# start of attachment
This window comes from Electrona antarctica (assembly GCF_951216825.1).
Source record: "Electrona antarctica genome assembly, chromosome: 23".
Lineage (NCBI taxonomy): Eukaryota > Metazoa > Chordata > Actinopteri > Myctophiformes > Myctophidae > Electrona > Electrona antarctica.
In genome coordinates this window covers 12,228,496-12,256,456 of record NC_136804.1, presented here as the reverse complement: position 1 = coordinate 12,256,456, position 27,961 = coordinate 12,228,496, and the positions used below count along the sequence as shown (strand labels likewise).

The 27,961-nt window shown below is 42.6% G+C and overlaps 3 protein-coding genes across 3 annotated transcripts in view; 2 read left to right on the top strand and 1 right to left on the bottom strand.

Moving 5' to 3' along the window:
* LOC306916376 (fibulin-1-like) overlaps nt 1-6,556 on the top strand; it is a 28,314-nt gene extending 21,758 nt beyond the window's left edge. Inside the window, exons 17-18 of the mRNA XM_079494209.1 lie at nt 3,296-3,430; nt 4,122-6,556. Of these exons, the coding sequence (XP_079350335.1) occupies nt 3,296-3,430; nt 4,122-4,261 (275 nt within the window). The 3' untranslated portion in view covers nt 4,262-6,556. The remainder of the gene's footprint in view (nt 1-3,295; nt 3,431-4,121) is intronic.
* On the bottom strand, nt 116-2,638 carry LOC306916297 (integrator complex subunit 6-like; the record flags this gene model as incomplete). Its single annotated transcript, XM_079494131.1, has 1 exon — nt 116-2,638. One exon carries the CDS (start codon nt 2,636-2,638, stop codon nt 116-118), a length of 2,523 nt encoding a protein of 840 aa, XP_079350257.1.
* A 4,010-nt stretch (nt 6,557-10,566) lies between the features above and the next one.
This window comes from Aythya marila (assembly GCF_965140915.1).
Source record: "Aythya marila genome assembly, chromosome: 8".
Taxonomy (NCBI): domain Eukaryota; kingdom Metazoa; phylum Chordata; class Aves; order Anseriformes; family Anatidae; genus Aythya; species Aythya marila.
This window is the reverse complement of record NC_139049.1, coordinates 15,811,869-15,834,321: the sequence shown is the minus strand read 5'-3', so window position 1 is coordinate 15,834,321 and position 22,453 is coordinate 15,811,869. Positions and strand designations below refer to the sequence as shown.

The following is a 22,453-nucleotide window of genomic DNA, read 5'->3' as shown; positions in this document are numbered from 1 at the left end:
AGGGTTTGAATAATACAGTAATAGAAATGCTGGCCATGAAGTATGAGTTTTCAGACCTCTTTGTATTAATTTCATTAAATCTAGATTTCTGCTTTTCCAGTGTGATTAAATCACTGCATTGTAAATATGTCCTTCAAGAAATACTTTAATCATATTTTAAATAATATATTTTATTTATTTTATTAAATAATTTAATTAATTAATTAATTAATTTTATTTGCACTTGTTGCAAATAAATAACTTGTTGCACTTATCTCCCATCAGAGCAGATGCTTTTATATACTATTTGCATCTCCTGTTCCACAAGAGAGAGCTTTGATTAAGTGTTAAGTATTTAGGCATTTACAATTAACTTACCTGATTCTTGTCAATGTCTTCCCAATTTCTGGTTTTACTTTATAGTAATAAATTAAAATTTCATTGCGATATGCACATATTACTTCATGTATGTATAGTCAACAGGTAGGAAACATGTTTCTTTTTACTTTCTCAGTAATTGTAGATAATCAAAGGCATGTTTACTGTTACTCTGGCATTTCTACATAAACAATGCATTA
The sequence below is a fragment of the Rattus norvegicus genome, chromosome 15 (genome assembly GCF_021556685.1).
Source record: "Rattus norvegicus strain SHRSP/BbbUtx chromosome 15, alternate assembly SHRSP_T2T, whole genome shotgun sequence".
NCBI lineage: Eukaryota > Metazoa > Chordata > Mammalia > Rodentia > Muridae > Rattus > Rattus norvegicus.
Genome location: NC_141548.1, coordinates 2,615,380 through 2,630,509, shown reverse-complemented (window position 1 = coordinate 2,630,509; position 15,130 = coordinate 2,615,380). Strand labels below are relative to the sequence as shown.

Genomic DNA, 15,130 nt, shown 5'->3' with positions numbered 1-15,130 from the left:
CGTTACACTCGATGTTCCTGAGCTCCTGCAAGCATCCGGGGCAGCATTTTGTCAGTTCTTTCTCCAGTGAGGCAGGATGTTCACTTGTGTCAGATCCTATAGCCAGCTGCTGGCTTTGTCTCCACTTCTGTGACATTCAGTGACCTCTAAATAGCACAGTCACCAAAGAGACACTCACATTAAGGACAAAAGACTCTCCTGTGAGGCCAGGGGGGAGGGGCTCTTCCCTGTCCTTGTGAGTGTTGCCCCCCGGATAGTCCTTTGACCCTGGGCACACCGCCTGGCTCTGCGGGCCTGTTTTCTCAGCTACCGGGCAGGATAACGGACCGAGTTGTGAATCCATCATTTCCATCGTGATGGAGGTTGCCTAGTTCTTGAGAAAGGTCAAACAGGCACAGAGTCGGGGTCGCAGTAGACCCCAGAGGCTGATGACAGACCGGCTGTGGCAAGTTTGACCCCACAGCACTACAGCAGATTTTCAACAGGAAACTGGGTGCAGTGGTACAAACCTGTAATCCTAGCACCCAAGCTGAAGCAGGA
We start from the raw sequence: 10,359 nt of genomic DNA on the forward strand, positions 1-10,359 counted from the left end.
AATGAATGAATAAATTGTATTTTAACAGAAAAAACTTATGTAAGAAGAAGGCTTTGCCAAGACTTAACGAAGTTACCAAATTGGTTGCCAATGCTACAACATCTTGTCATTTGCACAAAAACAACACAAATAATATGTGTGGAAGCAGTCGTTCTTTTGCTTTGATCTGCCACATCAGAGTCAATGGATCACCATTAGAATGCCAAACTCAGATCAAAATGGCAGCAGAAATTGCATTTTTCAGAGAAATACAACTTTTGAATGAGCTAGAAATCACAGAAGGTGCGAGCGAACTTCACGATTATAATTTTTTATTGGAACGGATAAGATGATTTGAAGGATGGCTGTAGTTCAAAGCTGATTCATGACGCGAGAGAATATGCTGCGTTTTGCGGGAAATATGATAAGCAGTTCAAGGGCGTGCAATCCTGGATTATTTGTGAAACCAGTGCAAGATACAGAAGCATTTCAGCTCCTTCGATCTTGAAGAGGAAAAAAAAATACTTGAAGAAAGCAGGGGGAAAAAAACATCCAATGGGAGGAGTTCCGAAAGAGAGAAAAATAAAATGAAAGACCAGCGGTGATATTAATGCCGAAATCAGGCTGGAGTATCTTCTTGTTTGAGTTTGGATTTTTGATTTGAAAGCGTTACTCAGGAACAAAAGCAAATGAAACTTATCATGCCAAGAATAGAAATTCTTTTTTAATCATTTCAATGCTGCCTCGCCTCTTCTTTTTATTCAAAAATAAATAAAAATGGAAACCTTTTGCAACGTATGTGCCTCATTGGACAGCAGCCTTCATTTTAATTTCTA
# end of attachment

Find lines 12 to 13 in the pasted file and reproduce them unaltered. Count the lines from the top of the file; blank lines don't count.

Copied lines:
Taxonomy (NCBI): domain Eukaryota; kingdom Metazoa; phylum Chordata; class Aves; order Anseriformes; family Anatidae; genus Aythya; species Aythya marila.
This window is the reverse complement of record NC_139049.1, coordinates 15,811,869-15,834,321: the sequence shown is the minus strand read 5'-3', so window position 1 is coordinate 15,834,321 and position 22,453 is coordinate 15,811,869. Positions and strand designations below refer to the sequence as shown.